| Posted on 2011-02-28 | by a guest

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One can notice the lexical field of death, with the words "death suited" or "black gowned", it conveys the rupture with the past, as if the persona of the poem was attending a funeral of his past. Indeed, a major theme of the poem is the shutting of doors, momments in life that you can't never turn back to. Larkin gives a visual description of that feeling of permanently lost moments that have turned into memories: "I try the door of where I used to live:/ Locked", the enjambment puts an emphasis on the word locked, (also called a rejet). Larkin realises te unaccessability of the past. Larkin compares his life to Dockery's, linked closely to the poem Self's the man, major theme of Larkin's poetry: missed opportunities.
The reader can sense jealousy in the persona's voice, he too would like a wife of his own and a son. This is shown by the repetition of "no" : "To have no son no wife, No house". And repetition of nothing "For dockery a son for me nothing, Nothing". The persona wihses to have a family but seems incompatible with his belief that love is not possible.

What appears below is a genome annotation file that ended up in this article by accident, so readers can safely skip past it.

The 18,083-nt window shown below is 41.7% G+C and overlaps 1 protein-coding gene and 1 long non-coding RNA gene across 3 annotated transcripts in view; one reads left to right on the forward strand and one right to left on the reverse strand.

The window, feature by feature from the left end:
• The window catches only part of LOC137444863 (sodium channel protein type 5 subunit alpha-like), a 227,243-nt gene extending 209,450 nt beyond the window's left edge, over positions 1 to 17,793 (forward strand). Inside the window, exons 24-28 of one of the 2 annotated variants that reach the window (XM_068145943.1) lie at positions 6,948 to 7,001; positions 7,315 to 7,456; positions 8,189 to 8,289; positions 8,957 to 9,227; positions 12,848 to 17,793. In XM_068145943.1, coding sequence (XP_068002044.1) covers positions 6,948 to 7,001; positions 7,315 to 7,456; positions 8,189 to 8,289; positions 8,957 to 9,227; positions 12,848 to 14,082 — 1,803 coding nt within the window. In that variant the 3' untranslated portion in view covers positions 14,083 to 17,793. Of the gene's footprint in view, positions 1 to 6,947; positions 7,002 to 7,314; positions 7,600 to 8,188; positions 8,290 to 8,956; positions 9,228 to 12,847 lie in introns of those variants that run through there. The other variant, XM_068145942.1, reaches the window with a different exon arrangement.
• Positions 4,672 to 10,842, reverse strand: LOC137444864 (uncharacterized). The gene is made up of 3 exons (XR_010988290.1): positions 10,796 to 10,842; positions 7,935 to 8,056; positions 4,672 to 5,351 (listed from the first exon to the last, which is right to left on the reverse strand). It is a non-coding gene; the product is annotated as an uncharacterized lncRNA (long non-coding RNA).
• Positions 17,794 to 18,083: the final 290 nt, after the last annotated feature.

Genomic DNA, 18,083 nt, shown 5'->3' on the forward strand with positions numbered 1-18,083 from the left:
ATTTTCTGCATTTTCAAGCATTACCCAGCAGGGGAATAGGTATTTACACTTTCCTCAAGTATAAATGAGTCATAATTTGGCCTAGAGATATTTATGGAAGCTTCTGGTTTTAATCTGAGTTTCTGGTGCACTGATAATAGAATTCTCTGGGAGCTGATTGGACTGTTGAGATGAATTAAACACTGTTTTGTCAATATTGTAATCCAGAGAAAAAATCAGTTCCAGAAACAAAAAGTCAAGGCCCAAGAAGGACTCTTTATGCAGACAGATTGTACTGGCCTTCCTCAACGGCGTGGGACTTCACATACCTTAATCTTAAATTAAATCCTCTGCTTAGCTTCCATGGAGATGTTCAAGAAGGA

The persona tries to justify the missed opportunities, he criticises Dockery "did he get this son at nineteen, twenty? Was he that withdrawn?""a son's harsh patronage".
The structure of the poem follows a rather regular rhyme pattern ABABCDCD, it is significant that Larkin does not use free verse when other contemorary poets felt it best expressed the cahos of modern life. Larkin seemed to need to control the chaos by using traditional forms.

| Posted on 2010-06-07 | by a guest

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This poem relies heavily on Larkin's ability to weave the past and present into one, almost metaphysical, philsophy on life. The importance of Dockery and his son lies in the reflection on youth one finds in one's offspring-something the poet is perhaps afraid of-"to me it was dilution"-which leads to his sudden sense of reflection and contemplation on "how much of my life is gone".The poet does not find his lack of a son alarming-it simply leads him to the conclusion that life changing decisions emerge from mindless, thoughtless styles-"which something hidden from us chose".
Larkin compares himself now, at the memorial service at his college,"death-suitant", with his young, mischieveous self "black-gowned",and his door "where i used to live locked", later saing "these warp shut like doors". Clearly then his link with his past is crucial in his pessimistic conclusions drawn in the final stanza. His younger self is the only link he now posseses with youth, while Dockery has a son. "life is first boredom then fear"-his recollections of his college days seem to contradict this idea totally,but Larkin is making a point about how what you are left with shapes how you view your past-whatever the former reality actually was.

| Posted on 2009-01-06 | by a guest